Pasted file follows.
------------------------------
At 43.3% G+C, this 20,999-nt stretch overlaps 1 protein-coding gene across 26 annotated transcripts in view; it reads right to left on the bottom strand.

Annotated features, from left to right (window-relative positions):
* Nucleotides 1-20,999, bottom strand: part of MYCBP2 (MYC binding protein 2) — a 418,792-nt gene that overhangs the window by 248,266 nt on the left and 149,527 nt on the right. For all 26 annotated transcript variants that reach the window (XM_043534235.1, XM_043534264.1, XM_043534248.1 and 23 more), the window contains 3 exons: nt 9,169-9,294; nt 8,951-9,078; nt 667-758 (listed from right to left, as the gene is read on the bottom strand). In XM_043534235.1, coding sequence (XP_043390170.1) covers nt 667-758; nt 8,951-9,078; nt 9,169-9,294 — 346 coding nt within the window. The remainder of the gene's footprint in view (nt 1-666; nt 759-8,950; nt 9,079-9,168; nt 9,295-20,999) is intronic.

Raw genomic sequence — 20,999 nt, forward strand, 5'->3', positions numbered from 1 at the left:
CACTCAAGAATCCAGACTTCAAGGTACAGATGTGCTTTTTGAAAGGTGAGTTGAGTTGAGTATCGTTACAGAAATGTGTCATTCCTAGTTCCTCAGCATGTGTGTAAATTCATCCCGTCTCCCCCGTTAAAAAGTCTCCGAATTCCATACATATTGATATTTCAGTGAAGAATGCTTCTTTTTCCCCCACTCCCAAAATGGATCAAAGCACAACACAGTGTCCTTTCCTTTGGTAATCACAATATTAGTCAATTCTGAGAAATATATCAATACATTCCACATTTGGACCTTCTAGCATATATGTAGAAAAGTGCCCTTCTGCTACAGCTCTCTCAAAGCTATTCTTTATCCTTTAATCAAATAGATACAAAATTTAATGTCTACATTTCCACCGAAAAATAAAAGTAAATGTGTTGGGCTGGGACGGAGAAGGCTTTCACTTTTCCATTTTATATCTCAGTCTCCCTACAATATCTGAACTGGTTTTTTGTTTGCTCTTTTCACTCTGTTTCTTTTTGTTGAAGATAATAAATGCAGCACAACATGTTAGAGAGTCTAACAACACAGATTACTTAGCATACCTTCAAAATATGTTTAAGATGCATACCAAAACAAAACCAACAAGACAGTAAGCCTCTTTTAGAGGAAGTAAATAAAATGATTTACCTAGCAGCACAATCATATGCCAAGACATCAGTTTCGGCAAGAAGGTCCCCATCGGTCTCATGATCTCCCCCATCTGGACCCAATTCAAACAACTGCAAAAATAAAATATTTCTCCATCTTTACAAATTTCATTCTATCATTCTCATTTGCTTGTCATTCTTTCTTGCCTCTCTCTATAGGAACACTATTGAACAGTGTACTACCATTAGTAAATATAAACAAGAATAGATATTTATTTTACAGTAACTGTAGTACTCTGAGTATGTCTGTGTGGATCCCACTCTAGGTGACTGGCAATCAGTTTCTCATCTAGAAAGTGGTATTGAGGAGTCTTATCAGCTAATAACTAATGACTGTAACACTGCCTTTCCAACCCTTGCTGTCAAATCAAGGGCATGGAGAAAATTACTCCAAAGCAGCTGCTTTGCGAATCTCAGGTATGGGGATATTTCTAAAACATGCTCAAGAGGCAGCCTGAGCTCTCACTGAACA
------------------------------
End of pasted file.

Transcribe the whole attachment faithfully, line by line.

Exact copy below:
At 43.3% G+C, this 20,999-nt stretch overlaps 1 protein-coding gene across 26 annotated transcripts in view; it reads right to left on the bottom strand.

Annotated features, from left to right (window-relative positions):
* Nucleotides 1-20,999, bottom strand: part of MYCBP2 (MYC binding protein 2) — a 418,792-nt gene that overhangs the window by 248,266 nt on the left and 149,527 nt on the right. For all 26 annotated transcript variants that reach the window (XM_043534235.1, XM_043534264.1, XM_043534248.1 and 23 more), the window contains 3 exons: nt 9,169-9,294; nt 8,951-9,078; nt 667-758 (listed from right to left, as the gene is read on the bottom strand). In XM_043534235.1, coding sequence (XP_043390170.1) covers nt 667-758; nt 8,951-9,078; nt 9,169-9,294 — 346 coding nt within the window. The remainder of the gene's footprint in view (nt 1-666; nt 759-8,950; nt 9,079-9,168; nt 9,295-20,999) is intronic.

Raw genomic sequence — 20,999 nt, forward strand, 5'->3', positions numbered from 1 at the left:
CACTCAAGAATCCAGACTTCAAGGTACAGATGTGCTTTTTGAAAGGTGAGTTGAGTTGAGTATCGTTACAGAAATGTGTCATTCCTAGTTCCTCAGCATGTGTGTAAATTCATCCCGTCTCCCCCGTTAAAAAGTCTCCGAATTCCATACATATTGATATTTCAGTGAAGAATGCTTCTTTTTCCCCCACTCCCAAAATGGATCAAAGCACAACACAGTGTCCTTTCCTTTGGTAATCACAATATTAGTCAATTCTGAGAAATATATCAATACATTCCACATTTGGACCTTCTAGCATATATGTAGAAAAGTGCCCTTCTGCTACAGCTCTCTCAAAGCTATTCTTTATCCTTTAATCAAATAGATACAAAATTTAATGTCTACATTTCCACCGAAAAATAAAAGTAAATGTGTTGGGCTGGGACGGAGAAGGCTTTCACTTTTCCATTTTATATCTCAGTCTCCCTACAATATCTGAACTGGTTTTTTGTTTGCTCTTTTCACTCTGTTTCTTTTTGTTGAAGATAATAAATGCAGCACAACATGTTAGAGAGTCTAACAACACAGATTACTTAGCATACCTTCAAAATATGTTTAAGATGCATACCAAAACAAAACCAACAAGACAGTAAGCCTCTTTTAGAGGAAGTAAATAAAATGATTTACCTAGCAGCACAATCATATGCCAAGACATCAGTTTCGGCAAGAAGGTCCCCATCGGTCTCATGATCTCCCCCATCTGGACCCAATTCAAACAACTGCAAAAATAAAATATTTCTCCATCTTTACAAATTTCATTCTATCATTCTCATTTGCTTGTCATTCTTTCTTGCCTCTCTCTATAGGAACACTATTGAACAGTGTACTACCATTAGTAAATATAAACAAGAATAGATATTTATTTTACAGTAACTGTAGTACTCTGAGTATGTCTGTGTGGATCCCACTCTAGGTGACTGGCAATCAGTTTCTCATCTAGAAAGTGGTATTGAGGAGTCTTATCAGCTAATAACTAATGACTGTAACACTGCCTTTCCAACCCTTGCTGTCAAATCAAGGGCATGGAGAAAATTACTCCAAAGCAGCTGCTTTGCGAATCTCAGGTATGGGGATATTTCTAAAACATGCTCAAGAGGCAGCCTGAGCTCTCACTGAACA